August 18, 2015
Companies that do business in the United Kingdom should assess their exposure to the U.K. Modern Slavery Act, which goes into effect this October. The transparency provisions of the Act are applicable to companies that do any part of their business in the United Kingdom if they have annual gross worldwide revenues of £36 million (approximately $56 million) or more each year.
The transparency provisions are applicable to all commercial organizations, including corporations and partnerships. Unlike the California Transparency in Supply Chains Act, these provisions are not limited to retailers and manufacturers.
Companies subject to the Act will be required to publish an annual “slavery and human trafficking statement.” The statement should reflect what efforts, if any, a company has made during the previous financial year to ensure that its business operations, and its supply chain, are free from slavery and human trafficking.
The Act specifically states that this statement may include information on the following subjects:
The slavery and human trafficking statement must be approved and signed by a company’s top management. For corporations, the statement must be approved by the Board of Directors and signed by a director. The statement must then be published on the company’s website. A link to the statement must be included in a prominent place on the website’s homepage. If a company does not have a website, it must be prepared to provide a copy of the statement within 30 days of receiving a written request.
The Modern Slavery Act’s transparency requirements are modeled after the California Transparency in Supply Chains Act, which requires retailers and manufacturers doing business in the State of California to publicly disclose their efforts, if any, to ensure that their direct supply chains are free from slavery and human trafficking.
Key similarities and differences between the two pieces of legislation include:
|California Transparency in Supply Chains Act||Transparency Provisions of the U.K. Modern Slavery Act|
Applies just to retailers and manufacturers.
Applies just to product supply chains.
Applies to all business sectors.
Applies to goods and services, including, but not limited to, product supply chains.
Applies to companies with at least $100 million in annual global gross receipts.
Applies only to companies that qualify as “doing business in California” under the California Tax and Revenue Code.
Applies to companies with at least £36 million in annual global gross turnover.
Applies to companies that carry out any part of their business in the United Kingdom.
Requires a public disclosure on a corporate website.
Companies can comply by stating that they have taken no steps to address the risks of slavery and forced labor in their supply chains.
Requires a public disclosure on a corporate website.
Companies can comply by stating that they have taken no steps to address the risks of slavery and forced labor associated with their business operations, including their supply chains.
The exclusive remedy for failure to comply with the law is an action brought by the Attorney General of California for injunctive relief.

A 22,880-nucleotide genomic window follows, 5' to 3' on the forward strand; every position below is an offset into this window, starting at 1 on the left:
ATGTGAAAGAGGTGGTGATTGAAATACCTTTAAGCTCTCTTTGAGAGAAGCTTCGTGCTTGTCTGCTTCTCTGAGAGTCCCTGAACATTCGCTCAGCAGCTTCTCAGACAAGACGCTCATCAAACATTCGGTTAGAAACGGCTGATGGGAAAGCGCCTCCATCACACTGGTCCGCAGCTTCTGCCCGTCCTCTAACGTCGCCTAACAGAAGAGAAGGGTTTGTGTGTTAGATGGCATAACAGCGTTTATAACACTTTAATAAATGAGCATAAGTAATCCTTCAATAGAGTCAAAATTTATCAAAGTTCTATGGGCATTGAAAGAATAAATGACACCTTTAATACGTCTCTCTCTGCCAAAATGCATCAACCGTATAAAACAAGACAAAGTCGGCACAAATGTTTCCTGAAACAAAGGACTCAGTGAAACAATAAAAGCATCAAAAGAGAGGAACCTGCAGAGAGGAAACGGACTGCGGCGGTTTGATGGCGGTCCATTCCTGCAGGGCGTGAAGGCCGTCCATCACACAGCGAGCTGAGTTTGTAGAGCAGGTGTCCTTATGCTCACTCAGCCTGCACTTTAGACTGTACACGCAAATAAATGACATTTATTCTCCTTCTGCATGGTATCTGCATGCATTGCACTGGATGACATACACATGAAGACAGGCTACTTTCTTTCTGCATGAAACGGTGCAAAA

The exclusive remedy for failure to comply with the transparency provisions is an action brought by the Secretary of State for injunctive relief.
The exclusive remedy for failure to comply with the transparency provisions is an action by the Secretary of State seeking injunctive relief. In other words, British authorities can seek a court order requiring a company to make the required disclosure.
Ultimately, the Act is dependent more on “private” enforcement, including the behavior of consumers and investors who will have a new source of information regarding corporate efforts to address significant human rights harms. As stated in a recent Consultation Summary by the U.K. Home Office:
[T]his requirement will make it absolutely transparent what action a business is or is not taking and will allow investors, consumers and the general public to decide who they should and should not do business with.
Like the California statute, companies that will be impacted by the legislation include both brand name multinationals that have already faced considerable scrutiny with regard to human rights issues as well as companies that have not historically received much attention with regard to these issues.
If your company does business in the United Kingdom and has global revenues of at least £36 million, the Act applies.
If the legislation applies, it is time to closely review your corporate policies and supplier standards that address issues of human rights.
Policies and procedures must be implemented and verified. It is important to evaluate the capacity of existing verification procedures:
It is important to begin internal discussions about the content of the required disclosures within your company. The Act allows for a range of potential approaches to managing the risks of slavery and human trafficking (including inaction). It may be appropriate to engage in discussions with external as well as internal external stakeholders when determining what information should be provided and how the company will aim to demonstrate improvements over time.